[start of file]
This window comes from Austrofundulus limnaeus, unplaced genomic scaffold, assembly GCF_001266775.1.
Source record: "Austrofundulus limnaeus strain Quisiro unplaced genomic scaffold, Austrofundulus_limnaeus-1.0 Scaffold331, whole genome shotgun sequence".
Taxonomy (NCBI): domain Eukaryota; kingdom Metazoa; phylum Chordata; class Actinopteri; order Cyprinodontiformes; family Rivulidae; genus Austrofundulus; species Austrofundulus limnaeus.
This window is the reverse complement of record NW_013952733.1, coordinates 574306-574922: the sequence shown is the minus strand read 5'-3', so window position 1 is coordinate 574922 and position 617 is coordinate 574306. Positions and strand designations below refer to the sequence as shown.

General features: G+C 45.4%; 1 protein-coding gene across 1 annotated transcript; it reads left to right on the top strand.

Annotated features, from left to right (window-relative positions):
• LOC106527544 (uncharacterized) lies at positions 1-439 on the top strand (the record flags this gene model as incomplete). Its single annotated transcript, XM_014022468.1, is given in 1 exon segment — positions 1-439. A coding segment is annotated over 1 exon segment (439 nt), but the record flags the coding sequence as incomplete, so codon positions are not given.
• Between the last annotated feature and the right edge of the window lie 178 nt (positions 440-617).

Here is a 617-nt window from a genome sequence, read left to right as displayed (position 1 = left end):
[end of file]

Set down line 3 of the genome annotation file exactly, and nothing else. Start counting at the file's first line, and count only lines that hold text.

Taxonomy (NCBI): domain Eukaryota; kingdom Metazoa; phylum Chordata; class Actinopteri; order Cyprinodontiformes; family Rivulidae; genus Austrofundulus; species Austrofundulus limnaeus.